Pedicab driving no easy ride
John Allen of Revolution Rickshaws picks up customers outside of Rockefeller Center in New York. (Photo by RJ Mickelson/amNY)
It takes more than calf-muscles to pedal the city streets for hours a day.
Pedicab drivers need charm, hustle and a grasp on city lore to succeed in the increasingly competitive industry.
And soon, the city will likely require rickshaw businesses to take out insurance, pass inspections and beef up their safety protocol. Veteran drivers said they welcome the requirements as the number pedicabs pushes past 1,000.
The industry is getting a bad rep, said Julian Isaza of Revolution Rickshaws, one of the city's first pedicab companies. We are an intimate and safe way to see the city.
Pedicabs popped up on New York streets in the last decade. Typically, drivers rent their cabs from Manhattan companies with small fleets. Isaza said they train fledging drivers in negotiating the roads and obeying traffic regulations.
I scare the s--- out of them, Isaza said. It's a reality check.Pedalers hunt for tourists near Central Park during the day, or scope out the Theater District and busy taxi lines in the evening.
If you're a tourist, you want to do drink in everything, said John Allen, 55, a rail-thin driver from Hells Kitchen. On the subway, you miss so much.
Some drivers look to the industry for quick cash. Others say they like freedom to be outside and boast that their trade is eco-friendly.
And then there are the showboats.
I want them to experience things they would otherwise miss, said Madison Reyes, 24, who sings during his tours and drives a cab lined with fake flowers.
Central Park drivers pepper their trips with local history. Tours cost about $60, but Reyes said he gets about three takers a day.
You see everything. It's comfortable. And there's no horse smells, said Benny Lilipaly, 39, a tourist from Amsterdam who road with Reyes.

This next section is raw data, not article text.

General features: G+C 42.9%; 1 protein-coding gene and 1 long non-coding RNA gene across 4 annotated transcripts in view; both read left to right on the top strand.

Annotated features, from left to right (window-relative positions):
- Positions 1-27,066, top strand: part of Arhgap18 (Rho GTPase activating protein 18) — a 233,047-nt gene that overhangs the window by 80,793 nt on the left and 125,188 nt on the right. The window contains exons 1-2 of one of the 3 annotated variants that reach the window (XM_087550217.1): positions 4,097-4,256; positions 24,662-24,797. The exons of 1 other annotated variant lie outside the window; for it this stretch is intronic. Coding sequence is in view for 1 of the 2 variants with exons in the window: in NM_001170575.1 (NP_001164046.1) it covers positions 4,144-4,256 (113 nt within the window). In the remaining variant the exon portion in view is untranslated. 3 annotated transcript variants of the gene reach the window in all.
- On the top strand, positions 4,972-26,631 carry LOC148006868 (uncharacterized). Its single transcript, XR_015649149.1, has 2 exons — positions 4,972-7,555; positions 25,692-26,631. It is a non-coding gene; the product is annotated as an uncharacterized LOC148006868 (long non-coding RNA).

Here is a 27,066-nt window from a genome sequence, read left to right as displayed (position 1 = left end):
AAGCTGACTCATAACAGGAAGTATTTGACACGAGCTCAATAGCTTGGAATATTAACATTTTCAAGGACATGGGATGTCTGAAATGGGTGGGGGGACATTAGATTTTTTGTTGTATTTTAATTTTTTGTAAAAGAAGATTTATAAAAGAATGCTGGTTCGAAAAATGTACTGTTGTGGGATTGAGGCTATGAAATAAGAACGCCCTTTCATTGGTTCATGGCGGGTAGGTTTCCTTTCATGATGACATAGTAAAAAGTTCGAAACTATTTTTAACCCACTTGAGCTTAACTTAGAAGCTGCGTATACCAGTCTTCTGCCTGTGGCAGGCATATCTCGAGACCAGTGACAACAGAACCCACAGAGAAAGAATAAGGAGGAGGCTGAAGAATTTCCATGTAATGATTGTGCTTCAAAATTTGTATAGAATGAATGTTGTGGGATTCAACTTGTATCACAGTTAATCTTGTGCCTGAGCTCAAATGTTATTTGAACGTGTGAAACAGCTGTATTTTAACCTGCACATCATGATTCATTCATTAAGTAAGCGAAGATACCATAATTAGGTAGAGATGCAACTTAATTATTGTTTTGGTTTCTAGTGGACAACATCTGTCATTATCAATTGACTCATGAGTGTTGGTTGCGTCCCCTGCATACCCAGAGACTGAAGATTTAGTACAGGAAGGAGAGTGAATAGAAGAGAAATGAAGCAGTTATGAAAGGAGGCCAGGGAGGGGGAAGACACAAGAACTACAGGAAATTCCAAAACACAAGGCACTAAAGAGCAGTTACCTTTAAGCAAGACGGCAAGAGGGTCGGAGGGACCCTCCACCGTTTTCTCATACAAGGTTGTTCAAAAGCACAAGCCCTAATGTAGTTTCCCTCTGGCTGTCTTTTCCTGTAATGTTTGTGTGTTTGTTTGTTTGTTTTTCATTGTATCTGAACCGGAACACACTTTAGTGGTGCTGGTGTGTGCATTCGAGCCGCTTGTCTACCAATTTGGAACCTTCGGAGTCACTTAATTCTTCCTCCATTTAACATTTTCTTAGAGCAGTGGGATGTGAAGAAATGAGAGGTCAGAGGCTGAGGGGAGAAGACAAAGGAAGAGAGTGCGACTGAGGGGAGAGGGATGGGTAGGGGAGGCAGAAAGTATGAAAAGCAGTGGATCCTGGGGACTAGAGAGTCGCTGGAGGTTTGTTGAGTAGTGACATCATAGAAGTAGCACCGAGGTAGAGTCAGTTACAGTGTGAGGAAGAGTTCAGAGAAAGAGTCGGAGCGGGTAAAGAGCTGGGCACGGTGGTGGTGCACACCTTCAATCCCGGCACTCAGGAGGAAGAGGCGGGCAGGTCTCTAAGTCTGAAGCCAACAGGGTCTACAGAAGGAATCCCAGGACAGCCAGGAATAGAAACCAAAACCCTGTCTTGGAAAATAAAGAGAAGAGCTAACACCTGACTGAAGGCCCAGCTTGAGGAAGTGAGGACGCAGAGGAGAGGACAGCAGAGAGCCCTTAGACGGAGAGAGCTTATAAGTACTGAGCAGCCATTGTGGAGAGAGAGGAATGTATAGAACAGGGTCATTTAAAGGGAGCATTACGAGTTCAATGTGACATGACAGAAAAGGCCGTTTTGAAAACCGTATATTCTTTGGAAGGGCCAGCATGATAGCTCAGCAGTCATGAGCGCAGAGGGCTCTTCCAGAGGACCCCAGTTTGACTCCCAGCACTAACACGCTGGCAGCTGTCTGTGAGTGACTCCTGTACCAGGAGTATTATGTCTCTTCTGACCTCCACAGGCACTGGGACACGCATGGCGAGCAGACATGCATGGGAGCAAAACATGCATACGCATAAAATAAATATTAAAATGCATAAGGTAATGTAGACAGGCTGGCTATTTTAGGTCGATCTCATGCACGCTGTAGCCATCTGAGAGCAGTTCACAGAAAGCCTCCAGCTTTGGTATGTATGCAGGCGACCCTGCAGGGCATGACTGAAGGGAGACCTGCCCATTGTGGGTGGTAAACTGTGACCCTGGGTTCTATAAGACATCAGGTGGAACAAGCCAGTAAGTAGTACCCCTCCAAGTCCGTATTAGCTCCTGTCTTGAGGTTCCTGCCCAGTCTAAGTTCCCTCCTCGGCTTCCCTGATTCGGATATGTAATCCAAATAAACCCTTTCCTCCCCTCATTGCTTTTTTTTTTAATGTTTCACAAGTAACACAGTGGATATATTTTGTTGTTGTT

Out on city streets, pedicabs ride in traffic looking for passengers. It's here that pedestrians and cab drivers can get irked.
They are dangerous, said G. Slatin, 65, a retired Manhattan resident. They don't abide by the traffic signals. I've see them driving on sidewalks to avoid traffic.
In one high-profile incident, a pedicab driver and one of his three passengers were injured last week after they sped down the Williamsburg Bridge and slammed into a cab on the street.
Police issue tickets to pedicabs for traffic violations, but the city doesnt track complaints about them because the industry is not yet officially regulated, according to the Department of Consumer Affairs. That will change if the city passes a pedicab licensing law proposed last week.
Trying to break out of the street hustle, some companies now offer cargo-messaging services. Revolution Rickshaws works with City Harvest in picking up restaurant leftovers for the needy, Isaza said. Pony Cab provides rickshaws for weddings and film shoots, including a Times Square scene filmed for Gossip Girl, said owner Tony Rojas.
Allen said he still enjoys his job after five years on the streets.
It's like working out at the gym, but more fun, he said.
Pedicabs by the numbers
1,000: Estimated number of pedicabs
$4,000: Cost to buy a new pedicab
$180: Weekly rate to rent a pedicab to peddle
$1: Average cost per block for a ride for each passenger
$60: Average price for an hour tour in Central Park
Should I become a pedicab driver?
- Able to set your own hours
- No need for the gym and lots of fresh air
- Budding tour guides can test their skills on passengers visiting the city
- Hard workers can earn $400 a day
- Increasing competition; must develop a sales shtick
- Constant rejection from weary tourists
- Rain and calf pain are your enemies
- Manhattan biking is stressful and chaotic